In 1985, DC Comics published Crisis on Infinite Earths in an attempt to revamp the company and solve its problems with storylines and multiple characters created by the concept of parallel universes. It was a 12-issue storyline that was a crossover all over the DC Comics multiverse. It began as an anti-matter wave began to wipe out the Earth-3 universe. The anti-matter wave eventually destroyed the positive matter parallel Earths. Only Earth-1, Earth-2, Earth-S, Earth-X, and Earth-4 survived to merge into a single Earth with a merged history, that is, a single timeline.
The fictional concept of the DC multiverse is a theory that became popular during the 20th century as the theory of the multiverse. This theory posits that the Big Bang or multiple Big Bangs may be responsible for the creation of parallel universes with similar characteristics but differences. According to string theory, the multiverse is actually held together by strings that are the smallest units of dimension conceivable and it is possible to use string theory in order to prove the existence of a multiverse. In the branch of physics called cosmology, the theory of the multiverse appears at present as futile, useful only in science fiction, since it offers few applications in science and figures only as an interesting branch of research.
The fictional concept of the DC multiverse, however, rests on the notion of science-fiction, on establishing "parallel Earths existing in the same space but vibrating at different frequencies." In DC cosmology, it is an accident at the beginning of Time caused by a scientist's experimentation on time travel on Oa despite the legends on Oa that warned that calamity would ensue if one decided to find out about the origin of the universe, that caused the creation of the positive matter universe and the anti-matter universe. The multiverse was born from a scientific accident on Oa at the beginning of Time that caused a bolt of lightning to create it as Krona, the scientist in question, showed a vision to Oan scientists of the origin of the universe.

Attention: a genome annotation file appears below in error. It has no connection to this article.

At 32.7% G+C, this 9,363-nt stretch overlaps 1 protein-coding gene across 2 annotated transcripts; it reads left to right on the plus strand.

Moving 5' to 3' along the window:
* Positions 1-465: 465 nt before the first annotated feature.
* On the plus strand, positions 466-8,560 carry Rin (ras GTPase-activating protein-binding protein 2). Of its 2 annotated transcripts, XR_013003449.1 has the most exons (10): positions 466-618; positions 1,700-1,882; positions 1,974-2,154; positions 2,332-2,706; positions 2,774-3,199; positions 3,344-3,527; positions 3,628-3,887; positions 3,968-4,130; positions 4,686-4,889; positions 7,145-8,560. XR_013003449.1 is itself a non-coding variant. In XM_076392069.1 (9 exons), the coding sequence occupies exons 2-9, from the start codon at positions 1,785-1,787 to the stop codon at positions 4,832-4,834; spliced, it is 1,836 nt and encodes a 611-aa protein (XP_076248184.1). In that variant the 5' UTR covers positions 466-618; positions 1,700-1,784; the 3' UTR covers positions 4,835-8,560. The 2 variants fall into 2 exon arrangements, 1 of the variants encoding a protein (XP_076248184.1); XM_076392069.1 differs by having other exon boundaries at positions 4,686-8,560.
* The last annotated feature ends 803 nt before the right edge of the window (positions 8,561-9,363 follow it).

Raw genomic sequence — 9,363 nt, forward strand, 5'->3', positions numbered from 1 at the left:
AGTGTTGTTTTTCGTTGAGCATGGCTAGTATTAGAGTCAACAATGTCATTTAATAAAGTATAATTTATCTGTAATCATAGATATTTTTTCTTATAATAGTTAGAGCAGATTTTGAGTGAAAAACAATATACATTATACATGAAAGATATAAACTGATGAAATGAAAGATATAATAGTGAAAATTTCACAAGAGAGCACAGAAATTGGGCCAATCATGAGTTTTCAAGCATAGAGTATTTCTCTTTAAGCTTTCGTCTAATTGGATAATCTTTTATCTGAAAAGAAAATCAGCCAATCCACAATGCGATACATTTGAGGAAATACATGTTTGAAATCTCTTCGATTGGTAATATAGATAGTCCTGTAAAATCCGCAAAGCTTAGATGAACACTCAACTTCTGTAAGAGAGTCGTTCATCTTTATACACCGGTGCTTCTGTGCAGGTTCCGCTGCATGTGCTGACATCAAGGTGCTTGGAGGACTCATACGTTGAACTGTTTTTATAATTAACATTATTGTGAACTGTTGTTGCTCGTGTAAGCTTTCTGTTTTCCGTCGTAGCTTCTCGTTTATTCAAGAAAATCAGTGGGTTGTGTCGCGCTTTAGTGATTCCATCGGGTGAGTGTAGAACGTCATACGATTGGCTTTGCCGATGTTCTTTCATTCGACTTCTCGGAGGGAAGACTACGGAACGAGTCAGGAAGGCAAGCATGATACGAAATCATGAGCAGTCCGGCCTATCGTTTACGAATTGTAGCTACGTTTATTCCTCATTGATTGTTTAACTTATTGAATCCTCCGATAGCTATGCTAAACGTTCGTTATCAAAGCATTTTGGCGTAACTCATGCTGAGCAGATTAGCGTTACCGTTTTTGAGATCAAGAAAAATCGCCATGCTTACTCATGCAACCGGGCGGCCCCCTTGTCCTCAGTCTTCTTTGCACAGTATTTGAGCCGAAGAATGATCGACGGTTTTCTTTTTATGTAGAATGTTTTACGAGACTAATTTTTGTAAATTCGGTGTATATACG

From the birth of the multiverse, evil arose in the universe.
The fictional concept of the DC multiverse accounts for parallel Earths, the conflict between science and religion on Oa in particular, and the birth of evil in the universe.
The DC multiverse can be understood in the context of the DC Comics as a story, a collection of storylines that converge and that coalesce around the concept of parallel Earths in an attempt to form a shared history and a single timeline. The DC multiverse centers on a quantum mechanical adaptation of power relations between parallel universes for the power over the DC multiverse.
"In order to sustain the theory of a mechanistic world, therefore, we always have to stipulate to what extent we are employing two fictions: the concept of motion (taken from our sense language) and the concept of the atom (=unity, deriving from our psychical 'experience'): the mechanistic theory presupposes a sense prejudice and a psychological prejudice...
The mechanistic world is imagined only as sight and touch imagine a world (as 'moved')—so as to be calculable-—thus causal unities are invented, "things" (atoms) whose effect remains constant (—transference of the false concept of subject to the concept of the atom)...
If we eliminate these additions, no things remain but only dynamic quanta, in a relation of tension to all other dynamic quanta: their essence lies in their relation to all other quanta, in their 'effect' upon the same. The will to power is not a being, not a becoming, but a pathos --the most elemental fact from which a becoming and effecting first emerge..."